If your background is in finance, tax, marketing or business administration, owning a franchise may be compelling for a couple of different reasons. Not only could owning a franchise mean running and managing your own business, but it could also mean using your background and experience to help other individuals and businesses.
Depending upon exactly what you are looking for, there are a variety of different franchise opportunities available in the business and financial services sectors. Of course, all of these franchise opportunities present different risks, and choosing the best franchise for your individual circumstances requires thorough due diligence and a careful assessment of the Franchise Disclosure Document (FDD) and franchise agreement.
For prospective business and financial services franchisees, here are five special considerations to keep in mind:
1. Approved Products and Services
For many people, one of the appealing aspects of buying a franchise is having access to an approved (and presumably well-vetted) list of products and services. However, as a professional service provider, this may not necessarily fit your goals. Will you be comfortable limiting your product or service offerings based upon what the franchisor allows? Might you feel hamstrung by not being able to offer a full suite of services based upon your personal background and experience? These are issues that could significantly impact your level of satisfaction as a franchise owner.
2. Professional Liability (Errors and Omissions)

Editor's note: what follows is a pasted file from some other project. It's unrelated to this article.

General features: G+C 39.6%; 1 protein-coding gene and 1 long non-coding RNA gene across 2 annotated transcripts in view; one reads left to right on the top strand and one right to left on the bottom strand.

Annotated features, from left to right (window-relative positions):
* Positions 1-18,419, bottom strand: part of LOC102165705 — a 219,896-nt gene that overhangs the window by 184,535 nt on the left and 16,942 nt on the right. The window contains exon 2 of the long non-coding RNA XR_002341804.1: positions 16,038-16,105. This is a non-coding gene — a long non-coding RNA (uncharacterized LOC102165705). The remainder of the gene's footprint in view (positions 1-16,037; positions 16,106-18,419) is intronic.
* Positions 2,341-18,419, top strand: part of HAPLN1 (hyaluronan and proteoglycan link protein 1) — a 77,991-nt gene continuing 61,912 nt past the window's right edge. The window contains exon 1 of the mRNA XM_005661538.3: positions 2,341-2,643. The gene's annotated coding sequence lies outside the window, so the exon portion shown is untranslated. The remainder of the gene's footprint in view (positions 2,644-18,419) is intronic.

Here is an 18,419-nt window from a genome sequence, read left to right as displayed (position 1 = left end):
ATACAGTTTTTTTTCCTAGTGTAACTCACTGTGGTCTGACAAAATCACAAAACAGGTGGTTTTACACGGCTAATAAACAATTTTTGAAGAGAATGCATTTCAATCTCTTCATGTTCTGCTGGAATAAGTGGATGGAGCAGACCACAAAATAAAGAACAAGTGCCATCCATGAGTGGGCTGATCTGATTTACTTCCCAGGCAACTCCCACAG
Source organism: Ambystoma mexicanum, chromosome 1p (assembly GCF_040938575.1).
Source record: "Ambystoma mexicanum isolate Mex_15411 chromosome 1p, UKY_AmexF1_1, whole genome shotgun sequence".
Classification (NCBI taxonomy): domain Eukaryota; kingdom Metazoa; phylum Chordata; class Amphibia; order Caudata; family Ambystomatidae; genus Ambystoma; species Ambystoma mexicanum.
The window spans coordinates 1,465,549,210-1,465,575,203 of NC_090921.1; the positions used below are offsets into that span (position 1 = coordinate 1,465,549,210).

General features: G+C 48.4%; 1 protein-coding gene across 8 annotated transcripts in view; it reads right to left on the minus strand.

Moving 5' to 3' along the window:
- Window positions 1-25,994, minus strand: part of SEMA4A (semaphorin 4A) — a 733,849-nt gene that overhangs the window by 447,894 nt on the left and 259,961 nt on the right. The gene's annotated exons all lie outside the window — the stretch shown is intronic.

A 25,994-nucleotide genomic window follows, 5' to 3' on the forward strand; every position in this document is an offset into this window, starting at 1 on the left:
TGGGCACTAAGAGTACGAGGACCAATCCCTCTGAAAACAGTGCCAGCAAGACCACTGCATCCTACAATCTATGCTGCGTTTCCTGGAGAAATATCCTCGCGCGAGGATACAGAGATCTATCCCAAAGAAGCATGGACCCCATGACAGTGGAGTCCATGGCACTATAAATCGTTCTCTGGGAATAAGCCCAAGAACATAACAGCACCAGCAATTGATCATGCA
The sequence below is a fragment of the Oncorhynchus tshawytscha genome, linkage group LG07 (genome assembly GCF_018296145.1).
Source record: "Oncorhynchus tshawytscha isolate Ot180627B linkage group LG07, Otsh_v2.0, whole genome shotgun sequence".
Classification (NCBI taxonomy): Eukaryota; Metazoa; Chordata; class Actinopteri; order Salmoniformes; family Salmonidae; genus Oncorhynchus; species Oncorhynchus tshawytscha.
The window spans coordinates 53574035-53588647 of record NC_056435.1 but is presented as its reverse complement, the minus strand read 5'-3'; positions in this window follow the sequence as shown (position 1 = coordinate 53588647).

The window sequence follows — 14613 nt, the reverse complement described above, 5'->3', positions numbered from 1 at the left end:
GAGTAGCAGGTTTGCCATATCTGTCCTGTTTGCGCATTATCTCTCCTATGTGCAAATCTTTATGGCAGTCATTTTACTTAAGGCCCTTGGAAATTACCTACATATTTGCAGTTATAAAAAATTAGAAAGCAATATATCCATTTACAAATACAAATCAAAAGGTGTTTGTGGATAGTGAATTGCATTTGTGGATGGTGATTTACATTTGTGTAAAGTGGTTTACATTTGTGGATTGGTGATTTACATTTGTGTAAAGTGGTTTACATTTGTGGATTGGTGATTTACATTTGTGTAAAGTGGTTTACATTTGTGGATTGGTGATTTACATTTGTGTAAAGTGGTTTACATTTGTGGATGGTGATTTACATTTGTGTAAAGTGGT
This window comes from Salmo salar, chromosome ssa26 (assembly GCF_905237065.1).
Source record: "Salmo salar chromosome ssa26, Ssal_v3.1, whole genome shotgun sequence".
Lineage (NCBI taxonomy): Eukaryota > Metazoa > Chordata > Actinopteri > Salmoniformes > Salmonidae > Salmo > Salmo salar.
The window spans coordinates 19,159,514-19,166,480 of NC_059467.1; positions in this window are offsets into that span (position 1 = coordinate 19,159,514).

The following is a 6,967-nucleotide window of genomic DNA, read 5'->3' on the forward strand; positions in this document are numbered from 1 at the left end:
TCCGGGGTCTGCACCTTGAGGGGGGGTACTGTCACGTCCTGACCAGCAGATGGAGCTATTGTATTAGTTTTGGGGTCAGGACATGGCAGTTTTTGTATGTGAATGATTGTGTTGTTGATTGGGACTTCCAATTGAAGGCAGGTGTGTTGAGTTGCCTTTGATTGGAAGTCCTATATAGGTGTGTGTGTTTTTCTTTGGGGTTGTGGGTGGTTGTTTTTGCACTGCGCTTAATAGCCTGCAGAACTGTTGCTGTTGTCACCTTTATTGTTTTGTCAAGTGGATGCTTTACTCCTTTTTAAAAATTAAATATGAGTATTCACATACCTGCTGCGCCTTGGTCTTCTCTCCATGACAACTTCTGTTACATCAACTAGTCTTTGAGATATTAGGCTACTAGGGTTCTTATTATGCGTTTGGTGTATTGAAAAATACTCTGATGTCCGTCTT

If you will be providing professional advice to individuals or businesses, you may need to factor premiums for professional liability (errors and omissions) insurance into the overall cost of franchise ownership. Regardless of how much direction your franchisor offers (or imposes), if something goes wrong, you are going to be the one held responsible.
3. Control Over Marketing and Business Operations
As a franchisee, you are entitled to take advantage of the franchisor’s marketing materials and business system. You are also required to use them, even if you would prefer otherwise. If you see opportunities for growth and your status as a franchisee holds you back, you are likely to have little recourse other than waiting out the expiration of your franchise term.
4. Post-Term Non-Competition Covenant
When your franchise relationship is over, you are likely to be subject to some form of non-competition covenant. As a professional, when negotiating your franchise agreement, it is critical to make sure that you preserve your ability to make use of your experience and education post-expiration or post-termination.
5. Territorial Restrictions
If you have an existing network of professional connections, agreeing to territorial restrictions could mean significantly limiting your potential profitability. Likewise, if your business clients grow and expand outside of your territory, the territory provisions of your franchise agreement could require you to refer your client’s new business to another franchisee.
Get Help Negotiating Your Franchise Agreement
Founded by 30-year franchise attorney Jeffrey M. Goldstein, the Goldstein Law Firm provides nationwide legal representation for prospective and existing franchisees. To learn more about our firm’s flat-fee franchise business review packages, please call 202-293-3947 or inquire online today.